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No burkas banned but we were turned away

By rosiered - 15 July 2009 29

My partner and I had registered for the free public debate “Should we ban the burka” hosted by The Australian National University and The Canberra Times.

When we registered it was to be held at Finkel Lecture Theatre at the John Curtin School of Medical Research @ 12.30pm but apparently it changed to the Coombes building.

So after eventually getting a car park (no small feat) and walking into the Finkel lecture theatre we discovered we were at the wrong end of the uni.

It was 12:37 when we found the Coombes building and the lecture theatre was already maxed out and we were told we couldn’t go in, but here’s a website to listen to the podcast.

Apparently at 12:30 pm they had given away the empty seats of those who had registered.

Now there happened to be quite a few of us who had gone to the wrong building, turned up a little late, then turned away.

Sure we should have looked on the website this morning to double check the location, but gees, I had put my kids into childcare just so I could go to this.

For an event that turned out to be this popular that they had to change the venue, couldn’t they have waited just a bit longer for those who had booked?

A big waste of money on my part because of poor event management and poor foresight to realise how popular the lecture would be. Disappointed?

That’s an understatement.

What’s Your opinion?


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29 Responses to
No burkas banned but we were turned away
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cibojules 10:55 pm 02 Aug 09

Seriously, you don’t show up to a concert as it starts, you show up a few minutes early so you can find a car park, find the venue and get to your seat with plenty of time. It’s rude to expect to walk in to a presentation late. ANU is notorious for difficulty parking. Show up with enough time.

Pandy 8:15 am 22 Jul 09

Security: We need this law in Australia!!!http://law.justia.com/virginia/codes/toc1802000/18.2-422.html
Thanks Chaser!!!

Jim Jones 9:55 am 16 Jul 09

NoAddedMSG said :

p1 said :

I support feedom to wear what you want. NExt you’ll want to ban me dressing as a ninja and sneaking around.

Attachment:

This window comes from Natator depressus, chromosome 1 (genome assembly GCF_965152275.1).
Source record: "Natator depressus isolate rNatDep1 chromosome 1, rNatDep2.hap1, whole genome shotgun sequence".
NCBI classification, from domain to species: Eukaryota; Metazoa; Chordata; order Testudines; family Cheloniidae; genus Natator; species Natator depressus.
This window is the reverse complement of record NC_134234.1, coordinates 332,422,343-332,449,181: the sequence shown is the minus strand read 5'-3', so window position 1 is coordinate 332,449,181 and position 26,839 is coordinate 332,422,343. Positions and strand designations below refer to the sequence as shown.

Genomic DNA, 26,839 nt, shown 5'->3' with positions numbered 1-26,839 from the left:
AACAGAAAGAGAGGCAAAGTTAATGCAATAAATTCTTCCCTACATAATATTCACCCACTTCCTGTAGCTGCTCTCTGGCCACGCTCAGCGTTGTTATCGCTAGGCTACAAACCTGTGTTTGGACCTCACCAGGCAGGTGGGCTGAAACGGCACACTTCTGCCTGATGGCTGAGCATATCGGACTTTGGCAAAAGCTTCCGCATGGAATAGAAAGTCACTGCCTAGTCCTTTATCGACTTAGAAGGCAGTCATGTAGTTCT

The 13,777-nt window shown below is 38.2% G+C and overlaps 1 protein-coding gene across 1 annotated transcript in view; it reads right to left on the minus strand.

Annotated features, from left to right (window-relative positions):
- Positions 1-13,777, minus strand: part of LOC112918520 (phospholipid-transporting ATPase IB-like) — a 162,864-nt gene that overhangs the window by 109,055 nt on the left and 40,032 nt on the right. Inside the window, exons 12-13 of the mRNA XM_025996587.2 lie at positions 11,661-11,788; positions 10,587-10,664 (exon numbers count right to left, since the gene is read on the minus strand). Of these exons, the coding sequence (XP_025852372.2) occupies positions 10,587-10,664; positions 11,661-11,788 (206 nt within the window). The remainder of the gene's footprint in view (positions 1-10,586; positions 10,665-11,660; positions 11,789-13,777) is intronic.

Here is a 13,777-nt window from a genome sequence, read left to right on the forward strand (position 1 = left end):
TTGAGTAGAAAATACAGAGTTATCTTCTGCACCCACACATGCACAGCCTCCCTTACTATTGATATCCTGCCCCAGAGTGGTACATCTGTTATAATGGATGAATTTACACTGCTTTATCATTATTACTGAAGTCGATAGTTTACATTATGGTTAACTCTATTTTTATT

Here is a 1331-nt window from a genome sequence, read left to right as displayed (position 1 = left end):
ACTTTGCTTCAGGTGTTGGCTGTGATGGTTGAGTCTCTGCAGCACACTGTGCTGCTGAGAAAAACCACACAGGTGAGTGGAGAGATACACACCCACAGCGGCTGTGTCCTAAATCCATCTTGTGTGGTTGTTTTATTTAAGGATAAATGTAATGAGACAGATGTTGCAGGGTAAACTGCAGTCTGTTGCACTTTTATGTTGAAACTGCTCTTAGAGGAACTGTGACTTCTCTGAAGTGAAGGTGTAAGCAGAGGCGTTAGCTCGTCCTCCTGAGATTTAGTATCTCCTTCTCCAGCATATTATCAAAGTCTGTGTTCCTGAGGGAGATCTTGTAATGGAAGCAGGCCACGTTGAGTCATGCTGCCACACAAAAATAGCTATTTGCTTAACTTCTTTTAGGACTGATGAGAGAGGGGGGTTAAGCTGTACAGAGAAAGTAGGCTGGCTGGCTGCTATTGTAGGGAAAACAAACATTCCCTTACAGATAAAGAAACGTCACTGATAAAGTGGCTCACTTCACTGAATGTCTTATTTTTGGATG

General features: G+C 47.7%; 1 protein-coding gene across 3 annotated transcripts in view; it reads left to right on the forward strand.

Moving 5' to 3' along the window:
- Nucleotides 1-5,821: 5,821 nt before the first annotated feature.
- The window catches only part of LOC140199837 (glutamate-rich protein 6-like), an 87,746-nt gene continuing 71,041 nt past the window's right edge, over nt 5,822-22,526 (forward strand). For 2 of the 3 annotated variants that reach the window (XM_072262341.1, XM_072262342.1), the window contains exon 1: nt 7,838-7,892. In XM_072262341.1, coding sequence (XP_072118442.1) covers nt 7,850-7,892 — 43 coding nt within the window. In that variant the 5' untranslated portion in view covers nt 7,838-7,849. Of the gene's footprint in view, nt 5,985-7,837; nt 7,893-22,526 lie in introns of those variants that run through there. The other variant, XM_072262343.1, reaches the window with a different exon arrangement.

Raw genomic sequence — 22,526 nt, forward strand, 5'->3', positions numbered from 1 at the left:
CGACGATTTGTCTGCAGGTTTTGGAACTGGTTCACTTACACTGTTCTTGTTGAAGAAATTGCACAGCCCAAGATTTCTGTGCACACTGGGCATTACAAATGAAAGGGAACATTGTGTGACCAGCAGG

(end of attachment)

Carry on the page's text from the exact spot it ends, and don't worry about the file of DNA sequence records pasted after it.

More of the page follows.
People would probably describe your ninja mask as “confronting” and your adherence to a discipline of non-western origins as “a rejection of Australian values”.

Also, it’s a potential security risk.

rosiered 9:36 am 16 Jul 09

p1 said :

I support feedom to wear what you want. NExt you’ll want to ban me dressing as a ninja and sneaking around.

rofl!

NoAddedMSG 9:34 am 16 Jul 09

p1 said :

I support feedom to wear what you want. NExt you’ll want to ban me dressing as a ninja and sneaking around.

People would probably describe your ninja mask as “confronting” and your adherence to a discipline of non-western origins as “a rejection of Australian values”.

p1 9:22 am 16 Jul 09

I support feedom to wear what you want. NExt you’ll want to ban me dressing as a ninja and sneaking around.

Skidbladnir 9:19 am 16 Jul 09

dare2dream said :

They do present a security issue though.

No more than full-face hoodies and the like in public spaces.
Islamic women may actually take off the burqa, but as a security officer is probably male, not a practicing muslim of close-family relationship, and requesting a visibly-modest conservative woman to remove clothing in public, its probably going to be met with a degree of negativity.
(Go google for things like hijab and purdah)

If you’re coming from an angle of fearful imaginings or just simple lack of cultural understanding, you’re probably going to make mistakes and then blame the other person for them.

Hint: Escort her (and her male chaperone) somewhere private, interview her with a practicing muslim woman (without non-muslims or men), and use -that- as your start of a security assessment while bearing in mind that you haven’t actually chosen her at random and treated her like a normal person (ie: you profiled her based on appearance), not ‘Muslim woman wearing a burqa, obviously a possible security risk’.

Spam Box 8:55 am 16 Jul 09

dare2dream said :

Anyway…I dont think they should be banned. I’m not a Muslim but I like the idea of being able to wear one if I wanted to for whatever reason eg to protect my face from the sun. They do present a security issue though.

+1

dare2dream 11:11 pm 15 Jul 09

Anyway…I dont think they should be banned. I’m not a Muslim but I like the idea of being able to wear one if I wanted to for whatever reason eg to protect my face from the sun. They do present a security issue though.

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